But Anderson said this accessibility perpetuates the mentality that the best, most efficient way to purchase clothes is through fashion brands that sell them at low prices. Instead, she said her first choice is to buy responsibly in a way that is environmentally conscious.

“I try to shop second hand as best as I can, and I try to up-cycle a lot of my old clothes or give other people a lot of my old clothes,” Anderson said.

One company many consumers cannot get away from, however, is Amazon. Amazon is known for its Prime two-day shipping and its warehouses filled with everything a consumer can think of.

However, Amazon has also come under fire for its unethical practices in the workplace and its mistreatment of its workers. Despite these concerns, it remains a popular site that many feel guilty for shopping at but one they find difficult to give up.

“They have literally anything you could want on Amazon, and for really cheap, too,” Rodriguez said. “That’s the thing — instead of having to actively seek out another way of buying something you could just go on Amazon and buy it.”

Low prices of products are often the selling point for many consumers, rather than the environmental impact of their purchases, and those in worse economic situations are especially susceptible, especially since ethically-sourced products are often more expensive.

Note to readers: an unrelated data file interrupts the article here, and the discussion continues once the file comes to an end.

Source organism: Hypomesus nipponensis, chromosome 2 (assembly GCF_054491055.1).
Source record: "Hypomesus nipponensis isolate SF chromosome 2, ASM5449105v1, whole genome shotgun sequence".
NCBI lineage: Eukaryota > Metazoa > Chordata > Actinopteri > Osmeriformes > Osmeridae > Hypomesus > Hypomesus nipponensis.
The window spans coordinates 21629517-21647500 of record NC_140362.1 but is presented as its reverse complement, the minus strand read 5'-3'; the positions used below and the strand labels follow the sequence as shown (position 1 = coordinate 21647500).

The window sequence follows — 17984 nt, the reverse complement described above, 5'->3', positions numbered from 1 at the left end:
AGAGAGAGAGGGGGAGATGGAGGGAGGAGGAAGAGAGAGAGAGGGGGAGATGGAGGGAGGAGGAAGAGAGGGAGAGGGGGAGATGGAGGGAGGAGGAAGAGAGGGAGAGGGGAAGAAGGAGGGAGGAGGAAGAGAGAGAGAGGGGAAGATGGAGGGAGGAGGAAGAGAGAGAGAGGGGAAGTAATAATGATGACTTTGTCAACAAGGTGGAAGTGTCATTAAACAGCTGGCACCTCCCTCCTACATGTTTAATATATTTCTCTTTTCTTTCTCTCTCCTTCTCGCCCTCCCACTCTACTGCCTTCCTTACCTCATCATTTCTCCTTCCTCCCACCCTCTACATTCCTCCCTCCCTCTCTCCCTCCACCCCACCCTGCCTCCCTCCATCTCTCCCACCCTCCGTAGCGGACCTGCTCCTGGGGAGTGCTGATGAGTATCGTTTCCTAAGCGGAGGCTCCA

“Money plays a huge part in ethical consumerism because some people don’t have the money to shop at companies that cost more,” Anderson said. “Another big problem is that people automatically think, ‘I don’t have the money to buy items from this company,’ but end up going to use that same amount of money to buy more items that aren’t going to last as long.”

Peterson said that her customers are willing to pay for her products because they know the sourcing behind them. However, without this visibility, Peterson said there would not be as much business as there is now.

“Part of ethical consumerism is just getting people’s attention,” Peterson said. “Another part of it is deciding that you’re willing to pay more for things but part of it is just massive visibility. So it’s consumer action, but it’s also broad visibility through the media and through the financial markets and investors.”

The media becomes a huge factor when considering demand and trends, especially with clothing. It then becomes a cycle of supply and demand that neither side can resolve.

“A huge thing that’s pushing the supply and demand from these companies is not just the customers, but it’s the media trends and micro-trends,” Anderson said. “I think companies have a huge role in it, but customers also have a role in it because they’re buying the stuff.”

Even though it may seem like a grueling task, Anderson said everyone can do something to become a more ethical consumer. She said educating yourself is an easy, first step.

“Be aware of what you’re consuming,” she said. “Part of ethical consumerism is knowing what you’re consuming, knowing what you’re supporting and when you’re perpetuating the supply and demand cycle.”